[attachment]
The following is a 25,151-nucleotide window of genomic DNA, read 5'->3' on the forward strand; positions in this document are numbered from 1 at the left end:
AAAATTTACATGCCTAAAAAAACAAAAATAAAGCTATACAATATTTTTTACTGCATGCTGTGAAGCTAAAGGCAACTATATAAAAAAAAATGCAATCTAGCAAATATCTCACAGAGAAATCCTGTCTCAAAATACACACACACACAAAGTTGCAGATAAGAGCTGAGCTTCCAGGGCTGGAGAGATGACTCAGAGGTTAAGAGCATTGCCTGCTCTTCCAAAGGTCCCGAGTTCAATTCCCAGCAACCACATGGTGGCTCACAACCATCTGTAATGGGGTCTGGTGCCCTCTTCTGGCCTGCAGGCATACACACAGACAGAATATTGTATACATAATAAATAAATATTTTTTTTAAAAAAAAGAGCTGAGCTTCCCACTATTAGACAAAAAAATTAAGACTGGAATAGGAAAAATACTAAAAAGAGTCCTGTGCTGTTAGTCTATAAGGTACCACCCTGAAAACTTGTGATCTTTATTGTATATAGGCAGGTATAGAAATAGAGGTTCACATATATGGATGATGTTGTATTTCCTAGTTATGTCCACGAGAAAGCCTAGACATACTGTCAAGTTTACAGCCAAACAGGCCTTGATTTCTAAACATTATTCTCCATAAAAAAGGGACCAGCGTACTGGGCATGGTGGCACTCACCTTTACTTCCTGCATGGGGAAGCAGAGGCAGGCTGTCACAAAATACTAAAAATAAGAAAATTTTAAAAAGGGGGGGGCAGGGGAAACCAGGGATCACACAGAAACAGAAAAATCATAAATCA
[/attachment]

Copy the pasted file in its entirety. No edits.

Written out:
The following is a 25,151-nucleotide window of genomic DNA, read 5'->3' on the forward strand; positions in this document are numbered from 1 at the left end:
AAAATTTACATGCCTAAAAAAACAAAAATAAAGCTATACAATATTTTTTACTGCATGCTGTGAAGCTAAAGGCAACTATATAAAAAAAAATGCAATCTAGCAAATATCTCACAGAGAAATCCTGTCTCAAAATACACACACACACAAAGTTGCAGATAAGAGCTGAGCTTCCAGGGCTGGAGAGATGACTCAGAGGTTAAGAGCATTGCCTGCTCTTCCAAAGGTCCCGAGTTCAATTCCCAGCAACCACATGGTGGCTCACAACCATCTGTAATGGGGTCTGGTGCCCTCTTCTGGCCTGCAGGCATACACACAGACAGAATATTGTATACATAATAAATAAATATTTTTTTTAAAAAAAAGAGCTGAGCTTCCCACTATTAGACAAAAAAATTAAGACTGGAATAGGAAAAATACTAAAAAGAGTCCTGTGCTGTTAGTCTATAAGGTACCACCCTGAAAACTTGTGATCTTTATTGTATATAGGCAGGTATAGAAATAGAGGTTCACATATATGGATGATGTTGTATTTCCTAGTTATGTCCACGAGAAAGCCTAGACATACTGTCAAGTTTACAGCCAAACAGGCCTTGATTTCTAAACATTATTCTCCATAAAAAAGGGACCAGCGTACTGGGCATGGTGGCACTCACCTTTACTTCCTGCATGGGGAAGCAGAGGCAGGCTGTCACAAAATACTAAAAATAAGAAAATTTTAAAAAGGGGGGGGCAGGGGAAACCAGGGATCACACAGAAACAGAAAAATCATAAATCA